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Go See Get Out Right Now

Go See Get Out Right Now

When I walked out of Get Out, I felt like I’d seen a pretty good horror movie.  Sure, it relied on some plot devices I didn’t care for (ahem *hypnosis* ahem).  It had some slow parts that I kinda thought could’ve moved faster.  Still, the movie has an undeniable gut punch at the end that turns a typical horror movie trope on its head.  Then I started thinking about some of the other parts of the movie that didn’t make sense to me – like the one character who does midnight sprints, the mysterious bingo game, the way a character eats dry cereal while drinking milk.  Then you start putting together the meanings of those scenes.  Then you start seeing meaning in other scenes and your brain starts exploring the potential significance of loads of different characters and events in the movie.  Then you realize every frigging moment in this movie is smartly written.  Go see it now and you’ll be talking about it for hours.

Everybody’s hiding something in this creepy movie.

Get Out is actually very meta about its imagery.  The hero of the movie is an African-American character visiting his girlfriend’s parents who spends much of the movie politely overlooking or charitably interpreting others’ racist comments.  He’s never quite sure if he’s seeing something racist, or just clumsily insensitive, or simply projecting his own insecurities.  Watching the movie is much the same experience.  You wonder if characters are being racist, or sinister, or both.  You’re never quite sure how to interpret events and whether he has anything to be concerned about.  But once you start seeing racial imagery or connecting the dots of the plot, you start second guessing every aspect of the movie.  Does this character reflect the condescending nature of certain modern movies or am I just imagining things?  Why is that one character so obsessed with “bucks?”  Why is that other one holding a lacrosse stick?  Was that one sequence deliberately filmed to resemble a modern slave auction?  The movie gives you a lot to room to explore.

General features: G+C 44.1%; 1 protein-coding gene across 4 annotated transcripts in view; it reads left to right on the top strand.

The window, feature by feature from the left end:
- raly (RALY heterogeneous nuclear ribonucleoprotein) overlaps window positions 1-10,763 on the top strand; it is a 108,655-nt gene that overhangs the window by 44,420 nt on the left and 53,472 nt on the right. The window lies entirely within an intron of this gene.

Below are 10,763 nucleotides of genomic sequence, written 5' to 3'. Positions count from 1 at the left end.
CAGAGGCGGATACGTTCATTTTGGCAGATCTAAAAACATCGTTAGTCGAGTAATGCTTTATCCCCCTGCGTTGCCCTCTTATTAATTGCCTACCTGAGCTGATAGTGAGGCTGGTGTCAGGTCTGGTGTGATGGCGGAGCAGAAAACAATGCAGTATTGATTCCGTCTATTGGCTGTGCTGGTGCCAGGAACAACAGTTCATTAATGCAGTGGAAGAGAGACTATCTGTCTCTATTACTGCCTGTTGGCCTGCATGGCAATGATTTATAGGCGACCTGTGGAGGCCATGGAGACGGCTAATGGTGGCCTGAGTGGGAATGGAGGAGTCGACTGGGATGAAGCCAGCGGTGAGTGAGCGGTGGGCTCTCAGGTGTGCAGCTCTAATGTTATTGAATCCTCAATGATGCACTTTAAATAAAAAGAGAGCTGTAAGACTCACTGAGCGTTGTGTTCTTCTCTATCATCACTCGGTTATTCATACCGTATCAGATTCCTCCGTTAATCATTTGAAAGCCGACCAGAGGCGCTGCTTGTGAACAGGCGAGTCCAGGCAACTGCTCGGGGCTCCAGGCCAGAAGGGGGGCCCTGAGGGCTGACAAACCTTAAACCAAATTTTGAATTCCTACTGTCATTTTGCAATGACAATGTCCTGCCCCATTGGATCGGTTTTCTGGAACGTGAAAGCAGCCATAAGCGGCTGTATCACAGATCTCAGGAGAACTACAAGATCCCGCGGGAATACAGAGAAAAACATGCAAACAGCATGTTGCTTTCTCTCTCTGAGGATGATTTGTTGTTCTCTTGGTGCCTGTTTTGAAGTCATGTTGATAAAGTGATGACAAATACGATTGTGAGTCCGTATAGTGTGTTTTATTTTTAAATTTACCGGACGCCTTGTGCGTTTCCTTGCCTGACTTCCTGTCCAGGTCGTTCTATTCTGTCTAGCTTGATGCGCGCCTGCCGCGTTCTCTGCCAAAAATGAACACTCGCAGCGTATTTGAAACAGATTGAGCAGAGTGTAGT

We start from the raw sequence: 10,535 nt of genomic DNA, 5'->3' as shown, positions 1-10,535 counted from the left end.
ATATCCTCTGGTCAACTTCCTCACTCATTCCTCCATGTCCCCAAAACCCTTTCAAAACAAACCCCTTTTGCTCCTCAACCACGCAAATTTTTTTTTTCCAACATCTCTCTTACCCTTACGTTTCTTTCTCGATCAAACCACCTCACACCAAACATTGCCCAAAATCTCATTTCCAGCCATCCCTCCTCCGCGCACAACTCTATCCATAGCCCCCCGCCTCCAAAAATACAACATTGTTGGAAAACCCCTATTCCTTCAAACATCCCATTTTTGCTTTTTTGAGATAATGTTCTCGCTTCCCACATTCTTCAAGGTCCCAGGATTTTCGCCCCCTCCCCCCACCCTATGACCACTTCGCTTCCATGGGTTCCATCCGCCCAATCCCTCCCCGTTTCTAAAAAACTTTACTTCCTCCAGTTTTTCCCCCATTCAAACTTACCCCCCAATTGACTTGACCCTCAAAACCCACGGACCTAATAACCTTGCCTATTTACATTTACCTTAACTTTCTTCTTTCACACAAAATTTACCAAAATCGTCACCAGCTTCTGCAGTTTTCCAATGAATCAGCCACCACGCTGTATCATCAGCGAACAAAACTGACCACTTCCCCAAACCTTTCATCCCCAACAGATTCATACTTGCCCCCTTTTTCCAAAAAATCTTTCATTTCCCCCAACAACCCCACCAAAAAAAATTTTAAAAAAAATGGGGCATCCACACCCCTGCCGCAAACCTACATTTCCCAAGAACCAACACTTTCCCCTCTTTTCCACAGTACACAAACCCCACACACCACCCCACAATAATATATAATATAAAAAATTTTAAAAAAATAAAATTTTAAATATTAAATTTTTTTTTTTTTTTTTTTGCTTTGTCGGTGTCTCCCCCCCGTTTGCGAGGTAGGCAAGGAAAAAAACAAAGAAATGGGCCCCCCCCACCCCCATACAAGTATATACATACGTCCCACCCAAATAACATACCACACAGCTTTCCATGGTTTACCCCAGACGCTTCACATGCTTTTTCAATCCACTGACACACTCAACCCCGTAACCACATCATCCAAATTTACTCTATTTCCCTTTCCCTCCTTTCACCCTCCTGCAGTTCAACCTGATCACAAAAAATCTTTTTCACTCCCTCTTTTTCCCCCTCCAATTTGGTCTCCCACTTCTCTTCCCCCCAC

Bradley Whitford is always awesome in horror movies, and Catherine Keener is awesome in everything.

You need to go see Get Out right now because you have to see this movie twice.  Once you can let go over worrying about the plot and just look for other details.  Each conversation has subtext.  Each event has significance.  This movie is deep.  There’s the surface level story that’s interesting enough.  There’s the secret plot going on that you understand later (but the pieces are all in plain sight from the beginning).  Then there’s the underlying racial themes that creep through the entire movie, sometimes just at the periphery.  Sometimes they’re so subtle that you’re not even sure if you really saw them or if it’s all in your imagination.

Ashley Williams is awesome in this movie.

So go see Get Out.  There’s a ton to unpack.  Go see it and take your friends so that you’ll have someone to talk to about what you saw.  There’s a lot to talk about.  Go see it and when you’re walking out you might first think that you saw a pretty good horror movie with some silly parts and a terrific finale.  Then you’ll start thinking about it and wondering about what the meaning different scenes were.  Then you’ll realize you’ve seen the smartest, deepest, most fearless horror movie to come out in years.

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